Updates on the NASA Hubble Fellowship Program
Paul J. Green
One of the premier postdoctoral fellowships in astrophysics, the NASA Hubble Fellowship Program (NHFP) awards 24 postdoctoral prize fellowships annually. Each fellowship is funded for up to three years, allowing early career scientists to pursue independent research of their own design at the U.S. host institution of their choice. The NHFP has three flavors—Einstein, Hubble, and Sagan—that reflect different science themes and echo the legacy of the three formerly separate programs. There are three corresponding leads: Andy Fruchter at STScI for the Hubble, Dawn Gelino at NExScI for the Sagan, and myself at the CXC for the Einstein. Cooperatively, we administer the NHFP application and selection process, organize symposia, and guide overall science policies.
Selecting the 2023 NHFP Fellows
We received 457 complete applications by the application deadline in early November 2022. These applications were reviewed by a selection panel composed of 54 reviewers across 7 topical panels, who met virtually from Jan 17–25 2023. Evaluation of applications was guided by our rubric, with criteria posted on the web as part of the Announcement of Opportunity in September 2022. The rubric requires evaluation in 3 major categories: Proposed Research, Leadership Potential, and Preparation & Past Research, with specific evaluation considerations outlined for each. In addition, with the intention of diversifying the selected Fellows, every reviewer is allotted three Golden Buzzers that they can award to applicants at each grading stage at their own discretion. Golden Buzzers provide bonus points to recognize important factors beyond the three primary criteria, particularly for those applicants who have demonstrated perseverance and determination along a path that may have been more difficult than usual.
The slate of new 2023 NHFP Fellows was announced on April 4. Bios and photos of the 24 new Fellows show encouraging diversity along a number of axes and, as always, present a broad palette of frontier astrophysical research topics. Their host institutions include not only the usual coastal suspects but also others spanning the country: e.g., Georgia Tech, The Ohio State University, Wayne State University, CU Boulder, and Duke University.
The NHFP Leads have begun providing regular orientation sessions for new NHFP fellows. Orientation includes introductions to the Science Leads, Grants personnel at STScI, the NHFP Program Scientist at NASA HQ, and the fellows themselves. Budgeting information and a policy overview are offered, and fellows' initiatives are discussed.
NHFP Fellows are developing some admirable initiatives outside the scope and purview of the NHFP itself. Fellows have pioneered an NHFP Mentoring and Outreach working group that makes public resources for applicants, including examples of previous NHFP applications, information on fellow-led postdoc application workshops, and a request form for feedback from current and former fellows on prospective fellows' application materials.
Last year, a number of fellows initiated a graduate student mentorship program. Mentors—current and former postdoctoral fellows—provide professional and academic support and advice to astronomy-related researchers who are planning to write their first postdoc applications. This program may particularly benefit those graduate students lacking access to the resources and connections that many prize-fellowship recipients have benefited from. The fellows' goal with this program is to improve the diversity of independent prize fellowship recipients, which have traditionally served as a key stepping stone to leadership positions in astronomy.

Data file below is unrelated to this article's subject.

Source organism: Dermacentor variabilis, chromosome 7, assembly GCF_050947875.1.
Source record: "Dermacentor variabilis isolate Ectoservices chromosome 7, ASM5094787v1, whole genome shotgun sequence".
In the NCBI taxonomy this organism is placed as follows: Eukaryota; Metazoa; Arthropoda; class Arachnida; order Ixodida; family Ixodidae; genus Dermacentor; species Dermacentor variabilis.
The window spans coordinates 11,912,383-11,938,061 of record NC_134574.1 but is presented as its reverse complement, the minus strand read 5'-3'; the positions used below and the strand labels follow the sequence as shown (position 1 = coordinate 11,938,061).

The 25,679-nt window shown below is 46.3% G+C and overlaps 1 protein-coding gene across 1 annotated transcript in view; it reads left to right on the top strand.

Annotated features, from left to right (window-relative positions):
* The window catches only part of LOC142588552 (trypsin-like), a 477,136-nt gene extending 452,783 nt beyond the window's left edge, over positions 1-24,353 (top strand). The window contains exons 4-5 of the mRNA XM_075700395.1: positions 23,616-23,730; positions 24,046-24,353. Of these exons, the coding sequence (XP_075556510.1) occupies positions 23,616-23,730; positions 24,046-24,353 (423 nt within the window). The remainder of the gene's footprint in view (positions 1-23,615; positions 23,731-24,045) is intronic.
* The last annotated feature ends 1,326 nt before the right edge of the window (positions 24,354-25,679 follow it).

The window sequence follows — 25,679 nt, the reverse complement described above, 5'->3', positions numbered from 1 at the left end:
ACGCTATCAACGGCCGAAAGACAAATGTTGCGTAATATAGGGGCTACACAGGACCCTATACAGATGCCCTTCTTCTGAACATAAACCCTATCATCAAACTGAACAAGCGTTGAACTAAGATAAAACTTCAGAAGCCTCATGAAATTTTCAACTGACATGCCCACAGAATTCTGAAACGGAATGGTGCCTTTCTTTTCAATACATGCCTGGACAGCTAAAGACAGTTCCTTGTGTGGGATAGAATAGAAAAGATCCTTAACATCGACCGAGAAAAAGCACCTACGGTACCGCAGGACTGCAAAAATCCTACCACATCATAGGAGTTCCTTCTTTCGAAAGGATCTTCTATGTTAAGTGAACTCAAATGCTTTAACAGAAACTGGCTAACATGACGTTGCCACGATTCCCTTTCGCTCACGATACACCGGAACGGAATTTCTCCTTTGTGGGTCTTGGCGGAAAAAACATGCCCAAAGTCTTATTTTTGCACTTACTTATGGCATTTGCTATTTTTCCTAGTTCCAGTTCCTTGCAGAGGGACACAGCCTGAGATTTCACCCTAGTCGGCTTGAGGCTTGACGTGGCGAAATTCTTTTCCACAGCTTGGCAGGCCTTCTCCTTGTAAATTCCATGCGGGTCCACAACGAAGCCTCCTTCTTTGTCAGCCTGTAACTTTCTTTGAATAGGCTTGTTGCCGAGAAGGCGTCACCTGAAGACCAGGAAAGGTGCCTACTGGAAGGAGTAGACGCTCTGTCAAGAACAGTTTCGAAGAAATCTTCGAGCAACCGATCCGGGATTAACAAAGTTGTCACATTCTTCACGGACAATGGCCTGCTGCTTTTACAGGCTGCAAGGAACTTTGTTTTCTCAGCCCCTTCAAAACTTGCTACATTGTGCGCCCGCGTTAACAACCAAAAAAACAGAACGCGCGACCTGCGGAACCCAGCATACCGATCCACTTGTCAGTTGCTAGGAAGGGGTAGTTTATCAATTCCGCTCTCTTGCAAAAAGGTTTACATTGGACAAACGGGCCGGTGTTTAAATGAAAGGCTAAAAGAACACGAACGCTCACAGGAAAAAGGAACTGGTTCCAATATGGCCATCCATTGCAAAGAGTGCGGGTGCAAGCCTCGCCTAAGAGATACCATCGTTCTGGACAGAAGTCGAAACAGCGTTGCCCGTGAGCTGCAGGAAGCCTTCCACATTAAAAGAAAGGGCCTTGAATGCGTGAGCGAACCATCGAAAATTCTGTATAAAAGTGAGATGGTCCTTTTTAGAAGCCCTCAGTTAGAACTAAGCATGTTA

The initiative seeks late-stage PhD students and recent graduates of any nationality who are navigating the postdoctoral application process this Fall. Selected participants will each be matched with a prize fellow, who will guide them through the application process and offer them career advice.
The first in-person NHFP Symposium since the pandemic was held September 12–16, 2022 at STScI. The agenda was developed by an SOC including the NHFP Leads along with six fellows. Besides a plethora of fascinating and engaging science presentations, non-science sessions included a discussion of policies with the STScI Grants group, a Career Panel organized largely by the fellows, and interesting discussions on Diversity, Equity, and Inclusion led by Sharron Gatling, STScI’s Diversity Officer. Finally, during the Open Mic session—where (just about) anything goes—we heard about fellows' photography and art, simple setups for outreach videos, and the invaluable taylorswift Python package by Megan Mansfield, which can be used to optimize song selection according to a specific mood. Yours truly described a new website called Sensing the Dynamic Universe that offers sonified lightcurves and spectra of time variable objects to educate the public about time domain astrophysics, with special emphasis on accessibility for the blind or visually impaired.
The 2023 NHFP symposium will be held in Cambridge, MA on September 18–22. Fellows will gather at the Harvard Student Organization Center at Hilles, just across the street from the Center for Astrophysics | Harvard & Smithsonian. About 70 fellows will present their research on everything from exoplanet atmospheres to simulated supernova explosions to instruments for direct dark matter detection. The science sessions are open to the public and will be available for remote streaming; viewing information will be posted to the symposium website. Who knows what might happen at the Open Mic!
This article was prepared by Paul J. Green with input from Andy Fruchter, Dawn Gelino, Erika Holmbeck, and Patricia M. Knezek.